How Buffalo Sewer Authority saved $145 million dollars using the power of data and analytics
Aging water infrastructure is an issue for many cities, and when coupled with the impacts of climate change and tight budget allocations to facilitate upgrades, utilities must get creative and innovative.
In the City of Buffalo, engineers and consultants did just that. In collaboration with Xylem, Buffalo Sewer Authority (BSA) deployed a novel solution designed to address the high volumes of combined sewer overflows (CSOs) the City had been experiencing.
An innovative solution to an age-old problem
Reaping the rewards of an early embrace of hydroelectric power, Buffalo was the 8th largest city in the US in the early 1900s and a gateway for commerce and manufacturing. To accommodate a growing population, it built what was then a state-of-the-art combined sewer system. This collected and transmitted sanitary and stormwater flows within a single pipe system to the Buffalo River, Scajaquada Creek, and the Niagara River.
By mid-century, the City added a massive wastewater treatment facility and upgraded its sewer system to accommodate at least 750,000 people. The system captured dry weather sewer flows and sent them to the plant, but the combined sewer system was still designed to send most wet weather flows to the city’s receiving waters.
By the early 2000s the system was showing its age. Experiencing nearly 2 billion gallons of CSOs annually, the City was issued an administrative order in 2006 which required improvements to the collection system. Facing limited funds from a reduced ratepayer base, BSA needed an innovative, but cost-effective, solution to address the issue.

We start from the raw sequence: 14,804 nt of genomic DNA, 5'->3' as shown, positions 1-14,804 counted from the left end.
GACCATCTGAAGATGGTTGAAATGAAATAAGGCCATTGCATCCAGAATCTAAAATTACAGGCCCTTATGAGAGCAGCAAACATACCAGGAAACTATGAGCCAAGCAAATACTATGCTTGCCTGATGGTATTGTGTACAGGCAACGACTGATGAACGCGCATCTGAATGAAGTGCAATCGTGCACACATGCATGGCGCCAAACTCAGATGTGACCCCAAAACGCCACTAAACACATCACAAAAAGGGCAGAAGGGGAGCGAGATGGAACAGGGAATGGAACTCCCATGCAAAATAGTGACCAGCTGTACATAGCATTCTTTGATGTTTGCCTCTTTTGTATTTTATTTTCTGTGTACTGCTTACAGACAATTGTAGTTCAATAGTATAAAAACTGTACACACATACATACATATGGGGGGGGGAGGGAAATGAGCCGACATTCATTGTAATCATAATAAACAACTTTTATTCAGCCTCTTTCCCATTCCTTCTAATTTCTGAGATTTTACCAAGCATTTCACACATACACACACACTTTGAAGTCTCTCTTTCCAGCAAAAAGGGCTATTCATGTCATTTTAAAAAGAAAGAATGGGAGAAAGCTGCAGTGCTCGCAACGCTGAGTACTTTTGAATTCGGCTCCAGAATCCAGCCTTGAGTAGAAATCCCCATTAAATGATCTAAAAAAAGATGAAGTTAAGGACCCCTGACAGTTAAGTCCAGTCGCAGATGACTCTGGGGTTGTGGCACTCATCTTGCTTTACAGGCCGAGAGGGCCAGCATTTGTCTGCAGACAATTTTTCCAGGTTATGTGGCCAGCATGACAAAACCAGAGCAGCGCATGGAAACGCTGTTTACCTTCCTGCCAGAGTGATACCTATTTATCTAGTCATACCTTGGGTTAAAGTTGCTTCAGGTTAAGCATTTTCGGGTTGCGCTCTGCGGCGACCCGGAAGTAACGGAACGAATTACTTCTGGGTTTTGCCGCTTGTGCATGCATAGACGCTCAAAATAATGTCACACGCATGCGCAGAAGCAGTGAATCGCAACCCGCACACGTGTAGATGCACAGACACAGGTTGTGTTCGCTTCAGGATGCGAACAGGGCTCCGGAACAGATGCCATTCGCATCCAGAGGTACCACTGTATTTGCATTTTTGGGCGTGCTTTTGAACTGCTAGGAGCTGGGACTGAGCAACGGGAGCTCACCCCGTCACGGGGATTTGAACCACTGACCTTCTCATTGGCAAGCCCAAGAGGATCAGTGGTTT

Following years of negotiations, BSA finally received approval on its Long-Term Control Plan for CSO abatement in 2014, with an estimated budget of $525 million.
Adopting smart sewer technology to optimize existing infrastructure
Using Xylem’s Wastewater Network Optimization solution, BSA created a real-time decision support system that provides optimized control strategies to maximize the efficiency of existing infrastructure.
During wet weather events, the smart sewer system takes data from sensors across the network to pinpoint where buildups occur, and capacity exists. When one part of the network is coming under pressure from localized rainfall, BSA’s network of real time control sites can increase conveyance or storage across the collection system to reduce the risk of overflows.
Transforming Buffalo’s massive gravity sewer system into a managed conveyance and storage system has surpassed expectations. Since 2017, it has sent more than 3 billion additional gallons of flow to treatment, and lowered the original budget needed to fulfill the administrative order by $145 million.
Improving system intelligence over time
Rather than investing in costly new infrastructure, the City instead looked at what could be done to take full advantage of what was already in place. By deploying a real-time decision support system that leverages the power of data and analytics to optimize existing infrastructure, the City can now visualize, predict, and control flows in instances of wet weather.
As each weather event provides more data, BSA can expect increasing levels of system intelligence over time, resulting in additional cost and CSO reductions. Thanks to this innovative solution, not only has the City saved millions of dollars, but it is now one step closer to achieving its ongoing environmental, economic and water equity objectives.